The end of the year is naturally a time of reflection. The holidays provide a pause, a collective period of downtime — and a great moment to look back on the year that has been. Reflection is the first step in self-awareness and is valuable in helping us assess what went well and what didn’t. This reflective process can help us think about what we would like to call into our lives moving forward and help make new goals for the year ahead.
The best way to do this is via journaling — the act of putting your thoughts and emotions on paper. With journaling, you can write whatever you want without judgment or fear of what others might think. Often by journaling, we can discover deep-buried thoughts that we might not realize we have or join the dots and recognize patterns in our lives.
“I describe journal writing as the Marie Kondo method for our thoughts and feelings. First, we have to make time to get that complex mix of emotions, ideas, judgments, and to-do lists out in the open before figuring out what it means and what matters most. It’s an untangling and clarifying process, which leads to a sense of order, calm, and agency,” Moyra Mackie, a Journal Coach, explained.
The benefits of journaling are far-reaching. “Journaling has been shown to boost resilience, memory and communication skills as well as lead to better sleep, a stronger immune system, more self-confidence and higher IQ,” Mackie noted.
At the end of a calendar year, journaling can take on significant importance. This is because journaling helps give us valuable context. Our brains have a negativity bias, and we are more prone to dwell on the negatives than luxuriate in the positives. “Even if you’re a glass-half-full kind of person, reflect on how hard you might find it to accept a glowing compliment or to spend more than a few seconds congratulating yourself on your successes. Then we factor in the fear, restrictions, and demands of the pandemic, and we have brains and bodies in survival mode. Journaling can provide a way of processing what has happened to us and to give us a safe place to express all of our feelings,” Mackie clarified.
After this period of processing, we can use journaling to help our New Year resolutions stick. “We know that change happens when we have a strong emotional impetus to do so. This is why journaling often leads to small but powerful commitments to change,” Mackie explained.
“Reflective end of year journaling will put your year into context, giving you a moment of clarity and calm that can free you up to make some wise decisions about what you want to carry into the new year and what you want to leave behind. An end-of-year journal session can act as your coach and cheerleader for what you want or need to face in 2022,” Mackie added.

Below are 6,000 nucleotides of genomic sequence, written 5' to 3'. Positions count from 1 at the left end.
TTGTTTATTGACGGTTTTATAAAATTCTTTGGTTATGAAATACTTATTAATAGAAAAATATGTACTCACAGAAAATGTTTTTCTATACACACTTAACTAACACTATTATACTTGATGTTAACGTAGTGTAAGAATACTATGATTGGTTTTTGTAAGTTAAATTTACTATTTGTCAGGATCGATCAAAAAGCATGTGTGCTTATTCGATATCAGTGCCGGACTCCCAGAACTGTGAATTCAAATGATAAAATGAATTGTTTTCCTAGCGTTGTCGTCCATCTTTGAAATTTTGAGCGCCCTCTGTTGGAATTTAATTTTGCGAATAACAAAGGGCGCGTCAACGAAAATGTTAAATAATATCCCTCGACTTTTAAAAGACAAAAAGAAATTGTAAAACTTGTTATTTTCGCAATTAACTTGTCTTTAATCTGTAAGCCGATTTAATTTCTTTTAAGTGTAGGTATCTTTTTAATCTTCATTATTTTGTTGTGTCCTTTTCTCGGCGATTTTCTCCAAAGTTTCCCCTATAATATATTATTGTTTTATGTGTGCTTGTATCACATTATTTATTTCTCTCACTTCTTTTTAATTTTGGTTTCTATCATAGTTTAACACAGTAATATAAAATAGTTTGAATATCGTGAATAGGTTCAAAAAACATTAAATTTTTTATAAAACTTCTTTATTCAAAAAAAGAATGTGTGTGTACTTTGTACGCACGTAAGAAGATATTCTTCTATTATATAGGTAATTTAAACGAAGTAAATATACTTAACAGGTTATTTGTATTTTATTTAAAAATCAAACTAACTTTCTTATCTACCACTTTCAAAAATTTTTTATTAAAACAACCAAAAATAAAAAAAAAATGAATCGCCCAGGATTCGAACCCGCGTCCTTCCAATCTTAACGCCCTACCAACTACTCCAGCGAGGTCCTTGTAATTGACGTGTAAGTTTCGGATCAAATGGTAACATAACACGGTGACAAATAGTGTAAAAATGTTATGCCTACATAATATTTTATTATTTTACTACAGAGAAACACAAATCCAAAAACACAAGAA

An end of year journal session can act as your coach and cheerleader for what you want or need to face in 2022
To have a productive and thought-provoking end-of-year journal session, set aside some time where you can be alone and not interrupted. “Think of journaling as time for you — like having a warm bubble bath or a massage,” Mackie said. Let go of expectations and try not to put pressure on yourself. “Understand that there is no one “right” way to journal so that you give yourself permission to greet whatever arises on the page as a source of wisdom and guidance,” Mackie added.
End-of-year journal prompts
Remember, you don’t have to do all of this in one journal “session.” You could choose one step at a time or take a couple and then give yourself a break of a day or so before taking the next step. Each time you begin, take a moment to review what you wrote before and use that wisdom as a stepping stone.
- Can you think of six words — three positive and three negative — that sum up your year?
Take a few minutes to close your eyes and think back over the last year. Write down the first words that come to mind — don’t over-think this and accept that the words you choose may be contradictory!
2. Reflect a bit more on those six words.
Write each of the words you chose at the top of a separate page and spend a few minutes on each. What thoughts, emotions, and memories emerge when you sit with each word? Write down what comes up for you without filtering or judging.
3. If you were to write a thank you letter to yourself right now, what would you write?
Read through your notes about your six words, and then go ahead…write that letter. In addition to showing yourself gratitude, you may wish to include the lessons you’ve learned and perhaps some advice for handling the coming year. It’s up to you!
4. Who else helped get you through this year?
Write their names down, aiming for around six people. Go with the first names that pop into your head.
5. How exactly did they help you?
Write each of these names at the top of a separate page and spend some time considering each person. Be precise about what they did or said that helped you and how that made you feel.
6. Are you ready to move beyond feeling grateful to spreading gratitude?
When you have noted all you can about these people, handwrite them a note and tell them. It doesn’t have to be long, but the notes should capture the essence of what you wrote in step 5. When you’re done, post or give your gratitude letters (because that’s what they are) to each person, reflecting on how you feel before and after you do this.
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